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Three months ago today, we put up a post called "Is Alcohol Raw " I wanted to post a little follow-up to that today, while I'm thinking of the story. (And, by the way, a great conversation ensued in the comments section of that article. However, if you visit it now, you'll see that the comments have disappeared. We're hoping to have these and many other comments restored once a new version of Disqus is released.)

In that article, I touched on how the body can seemingly store states of consciousness (noting how I dreamed of being drunk and felt authentically drunk in the dream). This sort of phenomenon is well documented anecdotally (e.g., often associated with LSD use), although still not fully understood by medical doctors or psychologists. In any case, the term "flashback" comes to mind:

A flashback is a psychological phenomenon in which an individual has a sudden, usually powerful, re-experiencing of a past experience or elements of a past experience. The term is used particularly when the memory is recalled involuntarily, and/or when it is so intense that the person "relives" the experience, unable to fully recognize it as memory and not something that is happening in "real time". ... Because there is a strong emotional component to memory as well, flashbacks can occur as a rush of feelings, emotions ... and/or sensations. ~from the Wiki article on Flashbacks

Three or four years ago, I decided to make my own wine. Our very good friends J.T. and Kelly (our first friends in Pittsburgh!) offered some advice, as J.T. had been into wine-making for years. He's pretty good at it, hand-pressing tons of fresh grapes each year. For my purposes, he recommended starting with pre-pressed grape juice. There's a place in Pittsburgh called PenMac's that, for a limited time each fall, will hook you up? with a six-gallon bucket of California cabernet sauvignon (or other variety of your choice) grape juice for about $40. So, I bought the cabernet as well as some supplies. In no time, I had a 6-gallon glass carboy of red wine, airlocked and aging under our basement stairs.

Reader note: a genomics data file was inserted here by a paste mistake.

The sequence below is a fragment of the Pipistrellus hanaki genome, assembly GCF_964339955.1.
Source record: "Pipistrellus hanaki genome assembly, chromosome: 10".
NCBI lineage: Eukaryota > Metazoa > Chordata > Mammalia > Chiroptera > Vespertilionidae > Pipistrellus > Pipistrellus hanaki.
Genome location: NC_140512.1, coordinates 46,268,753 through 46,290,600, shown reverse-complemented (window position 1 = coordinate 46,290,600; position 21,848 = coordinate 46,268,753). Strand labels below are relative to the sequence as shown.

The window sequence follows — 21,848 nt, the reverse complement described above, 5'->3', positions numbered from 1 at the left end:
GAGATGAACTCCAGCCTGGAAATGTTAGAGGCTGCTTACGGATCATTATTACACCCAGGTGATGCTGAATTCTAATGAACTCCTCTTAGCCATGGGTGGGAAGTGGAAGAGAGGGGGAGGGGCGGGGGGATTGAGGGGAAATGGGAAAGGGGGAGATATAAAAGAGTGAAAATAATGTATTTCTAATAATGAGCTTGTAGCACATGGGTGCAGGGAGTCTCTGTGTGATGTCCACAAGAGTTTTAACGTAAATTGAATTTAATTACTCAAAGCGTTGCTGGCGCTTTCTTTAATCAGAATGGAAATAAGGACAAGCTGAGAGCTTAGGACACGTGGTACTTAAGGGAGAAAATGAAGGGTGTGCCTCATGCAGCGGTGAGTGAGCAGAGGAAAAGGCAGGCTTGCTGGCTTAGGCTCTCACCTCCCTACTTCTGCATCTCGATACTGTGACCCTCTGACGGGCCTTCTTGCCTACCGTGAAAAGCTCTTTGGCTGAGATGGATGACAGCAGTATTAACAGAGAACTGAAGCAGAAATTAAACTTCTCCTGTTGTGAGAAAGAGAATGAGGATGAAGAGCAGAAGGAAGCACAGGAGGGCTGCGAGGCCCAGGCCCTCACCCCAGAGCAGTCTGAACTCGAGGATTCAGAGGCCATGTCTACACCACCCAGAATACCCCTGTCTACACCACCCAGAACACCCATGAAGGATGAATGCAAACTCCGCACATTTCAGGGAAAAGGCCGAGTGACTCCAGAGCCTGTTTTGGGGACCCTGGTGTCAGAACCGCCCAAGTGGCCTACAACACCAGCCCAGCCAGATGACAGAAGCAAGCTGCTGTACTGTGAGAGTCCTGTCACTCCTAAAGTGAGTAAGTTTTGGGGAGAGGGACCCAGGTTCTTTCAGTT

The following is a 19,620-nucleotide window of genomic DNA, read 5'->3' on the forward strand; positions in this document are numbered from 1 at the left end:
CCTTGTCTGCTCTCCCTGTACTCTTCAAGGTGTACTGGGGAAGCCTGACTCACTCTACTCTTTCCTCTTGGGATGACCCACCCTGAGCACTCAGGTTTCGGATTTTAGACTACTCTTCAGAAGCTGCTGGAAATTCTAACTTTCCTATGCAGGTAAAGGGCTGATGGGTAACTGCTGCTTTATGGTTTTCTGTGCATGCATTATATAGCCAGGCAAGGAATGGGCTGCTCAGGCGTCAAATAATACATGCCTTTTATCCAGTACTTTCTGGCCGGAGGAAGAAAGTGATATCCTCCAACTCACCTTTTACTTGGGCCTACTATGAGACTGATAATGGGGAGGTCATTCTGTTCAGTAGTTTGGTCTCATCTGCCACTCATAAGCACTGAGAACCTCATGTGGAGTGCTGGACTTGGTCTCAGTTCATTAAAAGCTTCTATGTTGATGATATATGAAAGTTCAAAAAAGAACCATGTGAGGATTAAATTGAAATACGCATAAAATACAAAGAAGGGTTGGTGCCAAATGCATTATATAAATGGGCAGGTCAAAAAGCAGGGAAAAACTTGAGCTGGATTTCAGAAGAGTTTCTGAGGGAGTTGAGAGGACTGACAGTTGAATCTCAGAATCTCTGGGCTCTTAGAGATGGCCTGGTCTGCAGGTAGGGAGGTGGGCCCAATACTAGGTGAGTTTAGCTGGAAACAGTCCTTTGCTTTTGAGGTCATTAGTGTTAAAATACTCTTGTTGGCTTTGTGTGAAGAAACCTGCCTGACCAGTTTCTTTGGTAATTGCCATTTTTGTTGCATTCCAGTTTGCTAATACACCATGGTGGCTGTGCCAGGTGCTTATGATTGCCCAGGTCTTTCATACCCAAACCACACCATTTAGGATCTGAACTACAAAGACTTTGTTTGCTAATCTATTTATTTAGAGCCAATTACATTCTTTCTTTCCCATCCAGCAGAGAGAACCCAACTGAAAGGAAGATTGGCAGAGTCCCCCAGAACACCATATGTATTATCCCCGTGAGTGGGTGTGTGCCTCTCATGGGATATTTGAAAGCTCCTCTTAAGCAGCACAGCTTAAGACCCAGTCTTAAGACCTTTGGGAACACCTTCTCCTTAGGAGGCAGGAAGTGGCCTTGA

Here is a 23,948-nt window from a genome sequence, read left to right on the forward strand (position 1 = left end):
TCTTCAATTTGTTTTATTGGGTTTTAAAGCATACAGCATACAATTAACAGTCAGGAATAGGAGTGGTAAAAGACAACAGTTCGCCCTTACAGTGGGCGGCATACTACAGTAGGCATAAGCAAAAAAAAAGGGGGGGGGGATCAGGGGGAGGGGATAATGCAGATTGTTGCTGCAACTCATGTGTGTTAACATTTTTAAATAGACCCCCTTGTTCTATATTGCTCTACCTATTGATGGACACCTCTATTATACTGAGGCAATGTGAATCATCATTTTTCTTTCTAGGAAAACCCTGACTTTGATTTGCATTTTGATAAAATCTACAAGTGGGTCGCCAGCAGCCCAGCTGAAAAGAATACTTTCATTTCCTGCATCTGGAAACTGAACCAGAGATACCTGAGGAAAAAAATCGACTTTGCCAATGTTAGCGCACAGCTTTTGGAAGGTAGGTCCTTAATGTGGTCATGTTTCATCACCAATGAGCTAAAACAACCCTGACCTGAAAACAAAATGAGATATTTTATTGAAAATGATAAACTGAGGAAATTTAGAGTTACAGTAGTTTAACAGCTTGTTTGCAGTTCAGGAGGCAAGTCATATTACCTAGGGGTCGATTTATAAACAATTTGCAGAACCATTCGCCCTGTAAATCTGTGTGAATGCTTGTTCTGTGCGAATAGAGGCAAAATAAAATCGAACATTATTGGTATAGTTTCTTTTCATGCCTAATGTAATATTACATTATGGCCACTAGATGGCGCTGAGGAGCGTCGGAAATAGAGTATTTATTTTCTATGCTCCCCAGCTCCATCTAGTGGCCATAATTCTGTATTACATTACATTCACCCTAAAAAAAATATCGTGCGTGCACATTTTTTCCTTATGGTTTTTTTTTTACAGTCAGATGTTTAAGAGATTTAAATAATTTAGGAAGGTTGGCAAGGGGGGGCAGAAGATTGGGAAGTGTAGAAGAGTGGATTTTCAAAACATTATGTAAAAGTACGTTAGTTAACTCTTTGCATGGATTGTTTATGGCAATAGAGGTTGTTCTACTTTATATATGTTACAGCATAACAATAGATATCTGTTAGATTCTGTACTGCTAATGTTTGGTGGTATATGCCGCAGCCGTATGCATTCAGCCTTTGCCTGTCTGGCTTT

Fast-forward several years and guess what ? I'd done nothing with it. And, to complicate matters, I'd since made the personal decision that I didn't want to drink any longer. But, you know... I still had the equivalent of 25-30 bottles of wine sitting there (which is, after all, technically a raw food!). I didn't want to just waste it. So, I gave it to a friend last week.

Before she took it home, though, we figured we'd better test it to make sure it was actually still drinkable wine. For all I knew, it could have been spectacular wine or awful vinegar!? We removed the airlock and poured out maybe an ounce, splitting that into two coffee mugs. The good news is that it was most certainly good, drinkable wine. It hadn't turned bad in all of those years! So, my friend should be able to get at least 25-30 bottles of decent red wine out of the deal!?

But, the interesting thing to me was the experience of tasting alcohol for the first time in nearly two years. It was ... very strange. Perhaps I should have known better, having relayed that story linked to above about feeling a little weird after simply pouring some old beer out. But, I paid no mind to that and simply drank the half-ounce sample (actually, it was probably less than half an ounce!) to see if it was good. I quickly felt very weird -- not drunk, but ...do you know how alcohol can have a pronounced warming effect? I didn't like the feeling. In fact, I made myself an "emergency smoothie" from an orange and some frozen blueberries in an attempt to reverse the spell. (And, btw, I think only a fellow raw foodie could appreciate the humor of the concept of an "emergency smoothie.") About a half-hour later, I felt normal again.